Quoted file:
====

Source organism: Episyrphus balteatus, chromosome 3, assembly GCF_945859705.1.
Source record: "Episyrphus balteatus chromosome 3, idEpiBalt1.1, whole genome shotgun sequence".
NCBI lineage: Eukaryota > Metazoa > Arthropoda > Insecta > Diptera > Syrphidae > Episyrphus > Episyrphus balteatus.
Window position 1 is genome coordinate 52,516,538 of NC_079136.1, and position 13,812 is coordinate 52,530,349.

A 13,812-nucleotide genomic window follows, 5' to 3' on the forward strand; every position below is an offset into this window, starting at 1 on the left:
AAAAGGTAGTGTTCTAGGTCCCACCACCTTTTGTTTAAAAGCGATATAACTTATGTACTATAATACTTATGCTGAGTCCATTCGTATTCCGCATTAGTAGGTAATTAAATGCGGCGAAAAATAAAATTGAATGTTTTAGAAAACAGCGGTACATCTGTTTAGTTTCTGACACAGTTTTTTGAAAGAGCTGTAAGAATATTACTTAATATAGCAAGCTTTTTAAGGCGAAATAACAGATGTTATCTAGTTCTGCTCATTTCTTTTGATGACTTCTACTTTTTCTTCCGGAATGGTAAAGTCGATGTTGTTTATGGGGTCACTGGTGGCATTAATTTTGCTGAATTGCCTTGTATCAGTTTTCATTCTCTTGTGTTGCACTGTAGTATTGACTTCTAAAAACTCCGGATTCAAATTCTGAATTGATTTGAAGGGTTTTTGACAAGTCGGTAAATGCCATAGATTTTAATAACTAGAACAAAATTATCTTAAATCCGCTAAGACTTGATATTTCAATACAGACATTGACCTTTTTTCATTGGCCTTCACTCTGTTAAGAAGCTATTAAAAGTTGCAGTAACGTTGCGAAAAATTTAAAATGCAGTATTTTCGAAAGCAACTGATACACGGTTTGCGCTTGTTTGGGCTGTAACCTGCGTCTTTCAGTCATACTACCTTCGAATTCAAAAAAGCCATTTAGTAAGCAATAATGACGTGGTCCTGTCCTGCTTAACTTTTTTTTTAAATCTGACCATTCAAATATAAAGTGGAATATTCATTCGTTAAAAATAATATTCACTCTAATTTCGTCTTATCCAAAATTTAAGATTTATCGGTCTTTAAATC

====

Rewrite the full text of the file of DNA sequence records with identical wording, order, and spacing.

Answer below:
Source organism: Episyrphus balteatus, chromosome 3, assembly GCF_945859705.1.
Source record: "Episyrphus balteatus chromosome 3, idEpiBalt1.1, whole genome shotgun sequence".
NCBI lineage: Eukaryota > Metazoa > Arthropoda > Insecta > Diptera > Syrphidae > Episyrphus > Episyrphus balteatus.
Window position 1 is genome coordinate 52,516,538 of NC_079136.1, and position 13,812 is coordinate 52,530,349.

A 13,812-nucleotide genomic window follows, 5' to 3' on the forward strand; every position below is an offset into this window, starting at 1 on the left:
AAAAGGTAGTGTTCTAGGTCCCACCACCTTTTGTTTAAAAGCGATATAACTTATGTACTATAATACTTATGCTGAGTCCATTCGTATTCCGCATTAGTAGGTAATTAAATGCGGCGAAAAATAAAATTGAATGTTTTAGAAAACAGCGGTACATCTGTTTAGTTTCTGACACAGTTTTTTGAAAGAGCTGTAAGAATATTACTTAATATAGCAAGCTTTTTAAGGCGAAATAACAGATGTTATCTAGTTCTGCTCATTTCTTTTGATGACTTCTACTTTTTCTTCCGGAATGGTAAAGTCGATGTTGTTTATGGGGTCACTGGTGGCATTAATTTTGCTGAATTGCCTTGTATCAGTTTTCATTCTCTTGTGTTGCACTGTAGTATTGACTTCTAAAAACTCCGGATTCAAATTCTGAATTGATTTGAAGGGTTTTTGACAAGTCGGTAAATGCCATAGATTTTAATAACTAGAACAAAATTATCTTAAATCCGCTAAGACTTGATATTTCAATACAGACATTGACCTTTTTTCATTGGCCTTCACTCTGTTAAGAAGCTATTAAAAGTTGCAGTAACGTTGCGAAAAATTTAAAATGCAGTATTTTCGAAAGCAACTGATACACGGTTTGCGCTTGTTTGGGCTGTAACCTGCGTCTTTCAGTCATACTACCTTCGAATTCAAAAAAGCCATTTAGTAAGCAATAATGACGTGGTCCTGTCCTGCTTAACTTTTTTTTTAAATCTGACCATTCAAATATAAAGTGGAATATTCATTCGTTAAAAATAATATTCACTCTAATTTCGTCTTATCCAAAATTTAAGATTTATCGGTCTTTAAATC